A large proportion of the children with fever were brought to treatment, which is consistent with a study in Myanmar [26]. While early detection and access to prompt treatment is regarded as the corner stone of a successful malaria control strategy, however, most children sought treatment after 24 h of onset of fever, thus, in the late stage of the disease. Moreover, a considerable number of caregivers first consulted traditional healers and continued up to the health institution when complete cure was not yet achieved. Delays of more than 24 h in care seeking has also been reported in other African settings [2830]. Thus, more could be done to ensure prompt malaria treatment to prevent death since the majority of malaria deaths occur within the first 24 h following onset of fever [31], which is also emphasized in the Ethiopian malaria prevention and control strategy [32]. Previous studies have recommended involvement of traditional healers in malaria treatment programs and encouraged them to incorporate the use of evidence-based anti-malarials into their practice [33].

Contrary to researches reported elsewhere [19, 34, 35], in this study, caregivers who were residing in rural areas were more likely to seek health care than their urban counterparts. The current finding is consistent with a report from Uganda in which children in rural areas were found to seek health care more than their urban counterparts [36]. This finding may be explained by the fact that urban dwellers are relatively more educated, with better access to pharmacies and drug shops and thus the tendency to self-treat. Studies have reported that perceived efficacy is related with tendency for self-treatment of malaria [37]. The finding could also show improved treatment-seeking behaviour in rural settings attributed to implementation of integrated community case management (ICCM) through health extension workers (HEWs) in the country [38]. HEWs provide promotional and preventive services, including diagnosis and treatment of malaria among children under five, in addition to their other responsibilities [39].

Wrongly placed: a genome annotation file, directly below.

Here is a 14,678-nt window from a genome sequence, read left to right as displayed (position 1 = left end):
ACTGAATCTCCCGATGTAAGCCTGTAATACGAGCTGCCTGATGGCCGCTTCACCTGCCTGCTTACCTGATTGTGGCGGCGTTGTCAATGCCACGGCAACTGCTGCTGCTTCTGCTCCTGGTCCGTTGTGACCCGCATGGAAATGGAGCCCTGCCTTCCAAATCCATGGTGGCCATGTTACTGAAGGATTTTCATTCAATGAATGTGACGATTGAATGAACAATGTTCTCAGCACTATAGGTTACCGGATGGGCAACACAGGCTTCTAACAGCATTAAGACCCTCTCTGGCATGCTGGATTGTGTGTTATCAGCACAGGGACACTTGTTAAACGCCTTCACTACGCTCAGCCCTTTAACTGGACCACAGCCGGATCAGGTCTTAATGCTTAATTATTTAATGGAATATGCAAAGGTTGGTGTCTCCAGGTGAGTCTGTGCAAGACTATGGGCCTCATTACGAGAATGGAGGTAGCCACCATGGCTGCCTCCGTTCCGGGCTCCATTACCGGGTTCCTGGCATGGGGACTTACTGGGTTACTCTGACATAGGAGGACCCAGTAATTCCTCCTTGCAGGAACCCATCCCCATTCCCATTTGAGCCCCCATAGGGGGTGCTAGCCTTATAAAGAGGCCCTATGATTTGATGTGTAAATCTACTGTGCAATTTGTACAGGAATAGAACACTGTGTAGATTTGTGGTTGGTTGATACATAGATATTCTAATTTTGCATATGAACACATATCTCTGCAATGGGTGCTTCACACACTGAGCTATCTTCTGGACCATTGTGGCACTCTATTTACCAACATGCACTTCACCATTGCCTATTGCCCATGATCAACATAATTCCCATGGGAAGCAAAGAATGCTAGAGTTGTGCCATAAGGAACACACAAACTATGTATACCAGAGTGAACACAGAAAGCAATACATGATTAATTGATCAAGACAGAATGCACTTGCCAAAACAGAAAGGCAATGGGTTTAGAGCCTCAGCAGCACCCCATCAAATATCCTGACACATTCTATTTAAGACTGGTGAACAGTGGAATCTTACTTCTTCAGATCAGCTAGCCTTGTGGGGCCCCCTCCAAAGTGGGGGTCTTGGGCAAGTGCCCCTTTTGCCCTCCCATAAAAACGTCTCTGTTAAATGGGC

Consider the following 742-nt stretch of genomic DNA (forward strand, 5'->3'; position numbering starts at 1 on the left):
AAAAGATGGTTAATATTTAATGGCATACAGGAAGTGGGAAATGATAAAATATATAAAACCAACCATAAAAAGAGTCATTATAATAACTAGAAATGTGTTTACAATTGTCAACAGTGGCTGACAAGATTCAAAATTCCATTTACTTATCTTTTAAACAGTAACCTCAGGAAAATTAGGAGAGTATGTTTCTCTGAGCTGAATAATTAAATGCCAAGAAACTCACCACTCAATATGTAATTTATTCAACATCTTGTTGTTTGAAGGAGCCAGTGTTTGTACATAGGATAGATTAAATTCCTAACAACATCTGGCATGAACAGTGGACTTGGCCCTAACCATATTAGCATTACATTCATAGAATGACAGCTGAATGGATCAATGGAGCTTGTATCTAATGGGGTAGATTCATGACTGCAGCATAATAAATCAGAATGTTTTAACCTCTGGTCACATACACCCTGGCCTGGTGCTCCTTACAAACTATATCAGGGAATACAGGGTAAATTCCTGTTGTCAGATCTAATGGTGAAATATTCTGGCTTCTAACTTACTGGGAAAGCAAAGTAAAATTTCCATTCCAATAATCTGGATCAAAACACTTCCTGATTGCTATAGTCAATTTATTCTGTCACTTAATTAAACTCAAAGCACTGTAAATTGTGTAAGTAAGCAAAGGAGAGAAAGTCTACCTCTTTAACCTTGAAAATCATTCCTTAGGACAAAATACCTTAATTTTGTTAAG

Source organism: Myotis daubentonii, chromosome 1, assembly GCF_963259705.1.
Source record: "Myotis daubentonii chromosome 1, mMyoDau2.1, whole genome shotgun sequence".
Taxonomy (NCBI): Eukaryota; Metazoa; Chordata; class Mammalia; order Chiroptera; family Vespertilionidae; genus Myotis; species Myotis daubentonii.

The finding that knowledge of malaria is associated with treatment-seeking is corroborated by research reported elsewhere [36, 40]. Some other studies highlighted that knowledge about malaria symptoms may not be enough to explain prompt and adequate care seeking alone [17, 19, 41, 42]. The current finding is consistent with a previous study that reported malaria knowledge could improve malaria health related behaviours independent of other factors [19]. This finding could be attributed to the fact that early treatment depends upon prompt recognition of symptoms and signs of malaria in the household mainly by women [10, 16]. It appears that caregiver’s knowledge about malaria treatment is essential to improve health seeking behaviours.

Children whose caregivers were below 30 years of age were more likely to receive treatment than children whose mothers were older. This finding is in line with reports from other African settings [43]. However, some studies have reported that older caregivers are more likely to seek appropriate health care compared to younger women [44, 45]. It is possible that older caregivers may be less likely to seek prompt and effective treatment if they are caring for multiple children. If they draw upon prior experience with febrile children, they also may be less inclined to follow new health messaging, thereby inhibiting treatment-seeking [46].